Cannabis is ready for the mainstream, says banker who quit for entrepreneurship

eFC logo

Serge Chistov used to be a financial adviser, but he believes he has a knack for spotting an opportunity and, right now, he's turning his attention to the cannabis industry. Several U.S. states including California voted to legalise marijuana in this year's election and the expectation is that the industry is poised for explosive growth.

Chistov has had a varied career. Initially, he studied to become a doctor, but changed his focus to wealth management. After working his way up the career ladder, Chistov turned to entrepreneurship - first as a vodka distributor and now cannabis through his firm Serge Import.

Change of career plan

Chistov began his career as a financial adviser at Berkeley Securities and then Sharpe Capital, going on to become a registered representative at Cantone Research.

“I came into the country after medical school – I decided not to pursue medical career,” Chistov said. “The idea was to break into the financial world as a stock broker without prior education. I got licensed in the early ‘90s, and that was my beginning on Wall Street as a financial adviser, which led to me running the investment division for a regional bank in New Jersey."

From there, he joined National Securities as a stock broker, eventually working his way up to senior financial adviser, during which time he launched Serge Import, initially a side hustle importing Exclusiv Vodka, which is distilled from wheat in Moldova.

After close to six years at National Securities, he joined PNC Investments, the broker-dealer arm of PNC Bank, where he provided investment advice and wealth management services for the bank’s client base looking for packaged and individual investment products.

Goodbye to financial services

In 2007, just before the financial crisis, Chistov decided to focus on Serge Import full time.

“It was a transition from one corporate world to another – in fact, the large distribution of alcohol is very similar to distribution of mutual funds or bonds or whatever,” Chistov said. “Working as a salesman was nothing new for me, the constant need to distinguish yourself and make the customer willing to accept that Exclusiv Vodka is a very good product at the right price.

“As Exclusiv Vodka became more successful, I completed the transition, leaving financial services for good,” he said.

Becoming a cannabis entrepreneur by investing in Honest Marijuana

While laboring to grow the business during the recession, he noticed that many states had legalized cannabis for medicinal purposes, and he began to see the business opportunity. In 2012, Colorado and Washington legalized recreational marijuana for those 21 and older.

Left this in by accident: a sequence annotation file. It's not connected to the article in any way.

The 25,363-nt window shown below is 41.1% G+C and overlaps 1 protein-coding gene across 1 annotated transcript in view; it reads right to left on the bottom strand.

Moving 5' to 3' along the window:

“The moment when it hit me that there was such a big opportunity in cannabis was probably 2013 – I like to visit the packaging, pharmaceutical and alcohol combination shows, because it keeps me in tune with those industries,” Chistov said. “I started to see larger well-establish pharma tech companies not shying away from this conversation [about cannabis].

“Until 2012 or ‘13 larger suppliers for the pharma and packaging industry did not take cannabis seriously and would walk away if I tried to bring it up,” he said. “At that time I said it feels like I’m not the only one who looks at it like an opportunity – it’s a very interesting field, and a big believer in and supporter of the plant and its therapeutic value, not only as a consumer, but from my time in med school.”

Fast forward to today, and medical marijuana is legal in 25 states plus the District of Columbia, and it is completely legal, including for recreational purposes, in eight states.

California was the biggest domino to fall this year, which could lead to the federal government reassessing its classification of cannabis as a Schedule I controlled substance.

“I’ve always been looking for an opportunity to utilize my ability in sales and take advantage of opportunities in the marketplace,” Chistov said. “I saw the various phases of overregulation of financial services, whereas cannabis is steadily becoming less regulated.

“The cannabis industry can potentially go mainstream, but we have to treat it like a real industry – we need to treat it with respect and stay ahead of new regulations that will come, encourage consumers to come back and demand this particular product,” he said.

As more states legalize it, new businesses are jumping into the field. Chistov was an early lender to Anthony Franciosi, an organic marijuana grower and the owner of Honest Marijuana, which has a distribution network throughout Colorado.

“I lent him the money to get up and running, and I’m helping him out with the business,” Chistov said. “Honest Marijuana will build up in a mature and developed market like Colorado, then we’ll take our learnings and apply it to younger markets, eventually expand and roll out to like-minded markets.

“In Colorado, the distribution is quite simple – we have 30 some stores in the state, and we are considering opening to wider distribution,” he said. “The goal is to bring greater consumer awareness and understanding of what we do, overdelivering on the quality and being able to sell to our customers again and again with consistency.”

Photo credit: Taynk/GettyImages

Related articles